Make Your Home An Ashram

Desperate for a weekend break, a getaway, an escape from it all? Here’s how to go on a yoga retreat while you’re at home. When we asked Yogi Sivadas how to package up the peace of our yoga school and take it with us, one of his suggestions was, “Make your home an ashram.” Excellent idea! Create peace in your home and make it the sort of sanctuary that whispers words like blissful and escape – just like those tempting ads that pop up on your screen and have you salivating. Start by blocking out two to three days on your calendar, as if you were unavailable. Tell your friends and family you’ll be incommunicado.

Then, follow the guidelines below – and I know I’m at risk of falling into the category of a click-baiting yoga blogger who shouts out, “Five Tips On How to Go on a Yoga Retreat at Home!”, but c’est la vie, here they are:

Peaceful garden buddha1.  Make Your Home An Ashram. Whether you live in a tiny apartment or a luxurious mansion, you can transform your home into a peaceful refuge. Without doing a massive clear out (now’s not the time), tidy your home as if guests you love were imminent and you’d like the place to look welcoming. Hide the clutter and make a promise to do the decluttering thing later. Think of the places that make you feel most tranquil and replicate some of that, in your own home. Music, chimes, candles, flowers, incense, if that’s your thing.  Ornaments, photos, snuggly blankets – choose to be surrounded by objects of beauty and comfort, which doesn’t necessarily mean spending money.

Salad2.  Eat Well. Plan your meals ahead of time; choosing simple, fresh, organic-where-possible, preferably-vegetarian (easily digested) ingredients and menus. Go for flavor and not complexity. My yoga friend, Karen, throws together scrumptious meals quicker than you can say Namaste and it’s always about simple, fresh flavors, usually involving a handful of herbs and/or an interesting twist, like edamame beans scattered on top of a salad. If you’re no domestic goddess in the cooking department, then stock up on ready-made, healthy options – including frozen, if the food is good quality. Also eat at times that make it easier on your digestive system (here’s why), i.e. breakfast between 9am-10am, lunch 1-2pm, dinner no later than 7pm.

snore 3.  Sleep Well. Set a schedule for sleeping, and your body will thank you for it. The recommendation for a healthy sleeping pattern which has worked for me, is to be asleep by latest 10pm and wake up by 6am. If the thought of pre-birdsong-alarm-call freaks you out on your three-day home retreat, then go to bed even earlier and you’ll find it’s easier to get up and join the dawn chorus. If you need extra sleep during the day, take a little nap/s to recharge the batteries.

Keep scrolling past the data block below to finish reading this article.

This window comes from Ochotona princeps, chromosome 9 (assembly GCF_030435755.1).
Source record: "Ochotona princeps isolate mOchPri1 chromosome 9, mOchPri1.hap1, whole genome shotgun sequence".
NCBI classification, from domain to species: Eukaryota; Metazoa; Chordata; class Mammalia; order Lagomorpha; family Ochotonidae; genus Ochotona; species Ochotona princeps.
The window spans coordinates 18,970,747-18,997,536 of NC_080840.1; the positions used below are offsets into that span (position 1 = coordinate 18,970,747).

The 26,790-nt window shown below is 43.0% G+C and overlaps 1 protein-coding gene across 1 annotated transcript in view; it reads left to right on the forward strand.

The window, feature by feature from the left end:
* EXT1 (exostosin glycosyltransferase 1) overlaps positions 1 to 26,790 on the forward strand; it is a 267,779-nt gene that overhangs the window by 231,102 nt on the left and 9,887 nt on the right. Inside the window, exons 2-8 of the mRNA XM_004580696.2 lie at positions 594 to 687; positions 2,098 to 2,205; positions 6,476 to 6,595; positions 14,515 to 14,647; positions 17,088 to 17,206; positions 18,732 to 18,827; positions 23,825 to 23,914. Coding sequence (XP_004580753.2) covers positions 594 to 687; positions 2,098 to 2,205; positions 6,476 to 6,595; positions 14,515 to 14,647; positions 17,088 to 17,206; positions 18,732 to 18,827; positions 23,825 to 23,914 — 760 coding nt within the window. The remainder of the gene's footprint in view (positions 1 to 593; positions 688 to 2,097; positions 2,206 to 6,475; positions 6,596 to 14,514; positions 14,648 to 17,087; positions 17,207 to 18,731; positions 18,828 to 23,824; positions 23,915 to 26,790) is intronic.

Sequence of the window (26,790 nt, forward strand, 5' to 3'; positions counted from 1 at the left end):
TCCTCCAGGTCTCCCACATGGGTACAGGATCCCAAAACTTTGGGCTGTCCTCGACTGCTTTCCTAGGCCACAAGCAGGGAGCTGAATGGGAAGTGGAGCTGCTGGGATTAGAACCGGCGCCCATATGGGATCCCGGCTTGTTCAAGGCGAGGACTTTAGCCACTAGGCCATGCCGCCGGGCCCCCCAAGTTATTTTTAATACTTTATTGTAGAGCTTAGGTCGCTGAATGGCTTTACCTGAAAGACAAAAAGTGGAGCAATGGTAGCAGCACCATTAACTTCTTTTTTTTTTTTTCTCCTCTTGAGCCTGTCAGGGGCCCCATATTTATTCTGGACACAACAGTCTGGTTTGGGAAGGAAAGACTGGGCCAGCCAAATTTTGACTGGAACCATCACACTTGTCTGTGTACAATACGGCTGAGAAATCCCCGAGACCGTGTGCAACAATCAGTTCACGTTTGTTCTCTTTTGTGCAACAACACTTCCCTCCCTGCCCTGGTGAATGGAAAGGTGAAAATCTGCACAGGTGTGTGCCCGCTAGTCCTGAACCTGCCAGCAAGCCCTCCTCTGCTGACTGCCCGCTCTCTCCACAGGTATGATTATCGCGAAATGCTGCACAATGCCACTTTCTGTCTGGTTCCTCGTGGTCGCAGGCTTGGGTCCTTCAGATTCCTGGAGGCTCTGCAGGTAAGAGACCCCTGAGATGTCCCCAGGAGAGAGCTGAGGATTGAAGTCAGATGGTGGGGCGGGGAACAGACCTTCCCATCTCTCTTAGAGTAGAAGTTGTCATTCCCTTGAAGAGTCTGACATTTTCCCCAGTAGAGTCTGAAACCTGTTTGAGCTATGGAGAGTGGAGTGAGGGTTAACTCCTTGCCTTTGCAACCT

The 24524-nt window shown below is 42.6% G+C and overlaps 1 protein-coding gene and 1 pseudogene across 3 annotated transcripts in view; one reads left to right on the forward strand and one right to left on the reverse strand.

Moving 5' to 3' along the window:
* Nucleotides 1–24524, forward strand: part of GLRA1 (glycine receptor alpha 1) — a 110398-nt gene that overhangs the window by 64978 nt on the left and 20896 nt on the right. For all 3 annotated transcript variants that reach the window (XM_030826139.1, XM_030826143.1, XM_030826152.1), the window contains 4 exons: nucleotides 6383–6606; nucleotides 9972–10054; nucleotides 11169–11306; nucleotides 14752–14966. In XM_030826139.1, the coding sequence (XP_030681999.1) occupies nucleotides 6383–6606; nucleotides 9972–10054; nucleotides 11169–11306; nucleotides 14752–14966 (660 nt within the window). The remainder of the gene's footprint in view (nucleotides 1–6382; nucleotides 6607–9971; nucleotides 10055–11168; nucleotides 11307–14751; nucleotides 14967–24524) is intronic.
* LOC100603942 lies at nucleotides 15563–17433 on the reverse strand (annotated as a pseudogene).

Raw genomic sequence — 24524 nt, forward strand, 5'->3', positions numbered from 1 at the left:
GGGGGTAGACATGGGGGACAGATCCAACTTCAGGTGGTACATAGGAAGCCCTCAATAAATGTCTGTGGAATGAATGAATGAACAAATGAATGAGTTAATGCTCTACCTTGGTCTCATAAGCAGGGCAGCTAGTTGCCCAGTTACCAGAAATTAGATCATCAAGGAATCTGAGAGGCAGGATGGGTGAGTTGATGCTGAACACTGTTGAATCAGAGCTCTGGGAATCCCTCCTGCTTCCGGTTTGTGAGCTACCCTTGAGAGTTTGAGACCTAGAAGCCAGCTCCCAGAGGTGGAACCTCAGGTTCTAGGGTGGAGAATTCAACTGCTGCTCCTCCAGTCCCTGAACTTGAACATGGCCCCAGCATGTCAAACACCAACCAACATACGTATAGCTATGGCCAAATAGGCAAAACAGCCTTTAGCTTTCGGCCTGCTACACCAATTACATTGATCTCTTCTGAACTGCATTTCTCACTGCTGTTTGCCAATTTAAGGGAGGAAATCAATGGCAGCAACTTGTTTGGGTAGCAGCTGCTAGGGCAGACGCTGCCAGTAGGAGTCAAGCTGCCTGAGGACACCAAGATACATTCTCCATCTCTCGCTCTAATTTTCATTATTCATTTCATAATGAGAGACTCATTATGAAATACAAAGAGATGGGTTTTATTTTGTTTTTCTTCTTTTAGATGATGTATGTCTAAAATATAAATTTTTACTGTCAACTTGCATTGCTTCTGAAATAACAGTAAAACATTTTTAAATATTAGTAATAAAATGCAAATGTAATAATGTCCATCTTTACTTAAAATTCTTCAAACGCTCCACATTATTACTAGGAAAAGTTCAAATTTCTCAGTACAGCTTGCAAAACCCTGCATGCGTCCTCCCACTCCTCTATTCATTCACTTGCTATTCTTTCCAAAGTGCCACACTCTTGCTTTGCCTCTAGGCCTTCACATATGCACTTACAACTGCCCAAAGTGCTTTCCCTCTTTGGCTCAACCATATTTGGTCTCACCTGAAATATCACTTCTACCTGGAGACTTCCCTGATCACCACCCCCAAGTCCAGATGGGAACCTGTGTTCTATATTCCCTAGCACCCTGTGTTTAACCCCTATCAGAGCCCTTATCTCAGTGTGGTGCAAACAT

4.  Treats. This is a yoga retreat, remember? So scatter little pamperations (no such word, but there should be) and decadent spoil-me-please activities during your break; like an at-home massage, a DIY home facial, spending a solid two hours reading that book that’s been calling you – anything that makes you feel indulged, relaxed and fabulous. Daisies

5.  Unplug. Less technology, more nature. Repeat the mantra. Less Tech, More Trees. Sit under one, hug one, gaze at one from your apartment window, or do whatever connects you with nature – sunsets, sunrises, stargazing, butterflies, beach walks, flowers. Immerse in nature in your own back yard or local park and breathe it in, drink in the colors, enjoy the sounds. “Unplug” means disconnect from all those little white umbilical cords attached to phones, iPods, tablets, PCs, television, radio and anything else that remotely resembles something that knows how to ROFL and LMK. Yes, folks, ICW. It. Can. Wait.

The physical yoga is the obvious part of a yoga retreat, so we’ll take that as a given, assuming you’re going to slot in an hour or so of easy and gentle yoga stretches and calming breathing (perhaps one kick-butt vinyasa to begin with, if that helps you burn off some stress). See if you can use this break to be good to yourself, indulging in nourishing things, which may include a gentler yoga practice than you’re used to. Guatemala Yoga Retreat When your home is an ashram, every day of the year can be an escape from the daily grind, even if only for a few minutes at a time. Your home can become the kind of place that invites you to be reflective, to relax, to meditate.

Living in a peaceful environment makes it easy to schedule these little mini-retreats regularly and they’ll keep you going until you’re able to go on that uber-yummy yoga retreat in an exquisite location. Like the retreats I’ve been happily hosting with my yoga friend, Karen, in fabulous places like Lake Atitlán in Guatemala and Lake Arenal in Costa Rica  😉

Relax. Replenish. Rejuvenate.  =  Retreat.

[A wee note here … if you’re seeing strange adverts (nose and ear hair trimmers) in the space below, it’s because WordPress randomly displays these ads in return for my free blog space. I don’t make money from the ads and neither do I have a choice on what appears. Perhaps over time, the hair trimmers will be replaced by yoga mats and yoga books!]

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About Yogaressa

My yoga practice has brought me more awareness of how I live my life, kept me sane during insane times, and provided endless opportunities for discovery, gratitude and joy. I see yoga as a way for anyone to reach their full potential and I'm inspired and humbled by the positive impact of my Yoga Nidra work.
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